Preheat oven to 300 F. Grease and flour two large loaf pans (or one largish tube pan).

3 1/2 cups of dried and/or candied fruit
(This year’s choices: chopped dried apricots, raisins, currants, candied peel, dried cranberries, halved maraschino cherries. Broken hazelnuts or slivered almonds would taste good in this as well.)
1/4 c. all-purpose flour
3/4 c. olive oil
3/4 c. canola oil (all canola will work too but it won’t be quite so rich-tasting)
1 1/2 c. white sugar
*7 eggs — or 4 eggs and 3 tbsp. ground flax seed made into egg substitute, see below.
Optional: 1 or 2 tsp. lemon extract (I just dumped in what was left in the bottle …. Almond would be nice. The original recipe doesn’t even call for vanilla, so you can leave it out.)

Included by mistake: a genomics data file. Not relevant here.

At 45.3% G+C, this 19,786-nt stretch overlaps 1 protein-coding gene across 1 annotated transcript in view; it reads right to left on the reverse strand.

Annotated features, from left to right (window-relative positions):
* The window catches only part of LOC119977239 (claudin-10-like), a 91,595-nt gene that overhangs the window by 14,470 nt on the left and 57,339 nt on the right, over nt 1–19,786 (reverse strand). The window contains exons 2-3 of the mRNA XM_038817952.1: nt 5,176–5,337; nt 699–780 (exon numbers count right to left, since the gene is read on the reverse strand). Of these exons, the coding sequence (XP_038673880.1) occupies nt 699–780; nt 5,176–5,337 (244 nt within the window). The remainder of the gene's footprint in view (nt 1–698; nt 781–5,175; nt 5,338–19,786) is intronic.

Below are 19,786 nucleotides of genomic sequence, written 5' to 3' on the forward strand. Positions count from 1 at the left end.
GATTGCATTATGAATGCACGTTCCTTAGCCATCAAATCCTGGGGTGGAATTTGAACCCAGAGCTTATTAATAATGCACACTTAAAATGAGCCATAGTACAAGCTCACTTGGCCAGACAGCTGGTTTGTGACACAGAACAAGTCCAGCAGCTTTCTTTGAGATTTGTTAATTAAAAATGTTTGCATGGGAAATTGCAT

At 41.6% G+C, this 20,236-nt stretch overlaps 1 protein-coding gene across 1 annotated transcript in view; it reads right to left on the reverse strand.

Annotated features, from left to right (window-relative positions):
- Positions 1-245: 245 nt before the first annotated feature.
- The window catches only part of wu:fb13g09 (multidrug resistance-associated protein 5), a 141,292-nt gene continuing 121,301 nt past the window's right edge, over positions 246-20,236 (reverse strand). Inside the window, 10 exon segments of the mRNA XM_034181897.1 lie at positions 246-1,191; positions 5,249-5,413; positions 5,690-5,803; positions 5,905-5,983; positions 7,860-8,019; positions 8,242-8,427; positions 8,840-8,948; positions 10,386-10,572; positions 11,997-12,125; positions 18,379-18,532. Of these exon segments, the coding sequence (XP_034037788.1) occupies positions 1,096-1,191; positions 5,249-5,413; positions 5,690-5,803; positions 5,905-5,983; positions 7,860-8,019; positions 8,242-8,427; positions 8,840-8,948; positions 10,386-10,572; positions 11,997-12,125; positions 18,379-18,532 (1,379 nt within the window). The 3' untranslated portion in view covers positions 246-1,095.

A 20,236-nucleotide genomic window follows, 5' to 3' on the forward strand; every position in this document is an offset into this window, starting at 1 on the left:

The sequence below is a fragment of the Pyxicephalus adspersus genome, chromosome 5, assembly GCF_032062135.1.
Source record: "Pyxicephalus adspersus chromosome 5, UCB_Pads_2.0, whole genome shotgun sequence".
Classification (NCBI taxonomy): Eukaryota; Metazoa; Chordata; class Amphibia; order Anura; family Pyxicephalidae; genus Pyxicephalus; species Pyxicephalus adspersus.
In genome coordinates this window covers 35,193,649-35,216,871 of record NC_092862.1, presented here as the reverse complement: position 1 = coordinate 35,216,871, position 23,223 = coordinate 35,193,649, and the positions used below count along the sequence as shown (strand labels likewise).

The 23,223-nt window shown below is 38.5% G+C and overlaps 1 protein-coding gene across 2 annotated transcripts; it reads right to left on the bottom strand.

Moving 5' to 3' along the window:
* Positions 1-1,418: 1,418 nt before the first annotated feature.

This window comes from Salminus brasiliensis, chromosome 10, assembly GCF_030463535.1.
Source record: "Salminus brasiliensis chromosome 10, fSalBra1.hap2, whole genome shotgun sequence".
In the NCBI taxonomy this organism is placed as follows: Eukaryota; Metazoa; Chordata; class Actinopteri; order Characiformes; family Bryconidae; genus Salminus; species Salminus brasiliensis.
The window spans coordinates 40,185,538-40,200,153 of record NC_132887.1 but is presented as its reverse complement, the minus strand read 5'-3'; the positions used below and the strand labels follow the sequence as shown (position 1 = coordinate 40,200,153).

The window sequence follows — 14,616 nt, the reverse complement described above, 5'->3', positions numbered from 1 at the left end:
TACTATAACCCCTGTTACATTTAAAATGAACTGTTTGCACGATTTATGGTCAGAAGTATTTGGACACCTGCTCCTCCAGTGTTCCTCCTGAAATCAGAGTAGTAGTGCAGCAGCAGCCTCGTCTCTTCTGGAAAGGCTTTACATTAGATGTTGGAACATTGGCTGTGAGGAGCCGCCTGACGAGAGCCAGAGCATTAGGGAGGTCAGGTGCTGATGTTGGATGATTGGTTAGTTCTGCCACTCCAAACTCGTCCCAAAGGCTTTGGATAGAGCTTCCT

4 c. pastry flour
scant 1/2 tsp. salt

Toss the fruit with the 1/4 c. all-purpose flour in a bowl.

* Make flax seed egg-substitute for 3 eggs (or however many you decide to replace), because you want it to sit and become good and gloopy. For each egg you’re replacing, grind finely 1 tbsp. flax seed and whisk it in a cup with 3 tbsp. water. Let sit to thicken. A coffee grinder works well to grind flax. If you’re making something like muffins, you don’t even have to wipe out the coffee first. (Usually when I’m making a cake or muffins, I substitute all the eggs, but that does make cake a bit more fragile — also more moist, which I like. I figured a fruit cake needed more structural integrity, though. If you decide to substitute flax for all seven eggs, I would suggest letting the cake cool in the pan for longer than usual before trying to turn it out.)